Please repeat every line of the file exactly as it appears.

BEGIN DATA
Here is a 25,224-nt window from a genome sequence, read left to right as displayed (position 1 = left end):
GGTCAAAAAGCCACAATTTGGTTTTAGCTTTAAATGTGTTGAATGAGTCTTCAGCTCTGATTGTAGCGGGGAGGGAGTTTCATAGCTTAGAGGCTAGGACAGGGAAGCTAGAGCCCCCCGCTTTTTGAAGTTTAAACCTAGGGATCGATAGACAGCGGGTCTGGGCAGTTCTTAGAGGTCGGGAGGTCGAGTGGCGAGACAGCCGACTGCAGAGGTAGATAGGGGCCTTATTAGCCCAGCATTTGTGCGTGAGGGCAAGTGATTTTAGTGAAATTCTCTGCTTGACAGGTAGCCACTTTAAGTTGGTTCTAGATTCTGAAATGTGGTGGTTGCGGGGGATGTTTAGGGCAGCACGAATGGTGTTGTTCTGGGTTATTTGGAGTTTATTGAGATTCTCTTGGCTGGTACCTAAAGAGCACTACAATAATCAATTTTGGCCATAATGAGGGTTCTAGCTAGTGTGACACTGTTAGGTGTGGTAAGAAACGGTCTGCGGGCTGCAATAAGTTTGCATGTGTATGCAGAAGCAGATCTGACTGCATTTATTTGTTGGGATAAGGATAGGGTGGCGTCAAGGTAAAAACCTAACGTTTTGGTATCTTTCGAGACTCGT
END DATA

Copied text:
Here is a 25,224-nt window from a genome sequence, read left to right as displayed (position 1 = left end):
GGTCAAAAAGCCACAATTTGGTTTTAGCTTTAAATGTGTTGAATGAGTCTTCAGCTCTGATTGTAGCGGGGAGGGAGTTTCATAGCTTAGAGGCTAGGACAGGGAAGCTAGAGCCCCCCGCTTTTTGAAGTTTAAACCTAGGGATCGATAGACAGCGGGTCTGGGCAGTTCTTAGAGGTCGGGAGGTCGAGTGGCGAGACAGCCGACTGCAGAGGTAGATAGGGGCCTTATTAGCCCAGCATTTGTGCGTGAGGGCAAGTGATTTTAGTGAAATTCTCTGCTTGACAGGTAGCCACTTTAAGTTGGTTCTAGATTCTGAAATGTGGTGGTTGCGGGGGATGTTTAGGGCAGCACGAATGGTGTTGTTCTGGGTTATTTGGAGTTTATTGAGATTCTCTTGGCTGGTACCTAAAGAGCACTACAATAATCAATTTTGGCCATAATGAGGGTTCTAGCTAGTGTGACACTGTTAGGTGTGGTAAGAAACGGTCTGCGGGCTGCAATAAGTTTGCATGTGTATGCAGAAGCAGATCTGACTGCATTTATTTGTTGGGATAAGGATAGGGTGGCGTCAAGGTAAAAACCTAACGTTTTGGTATCTTTCGAGACTCGT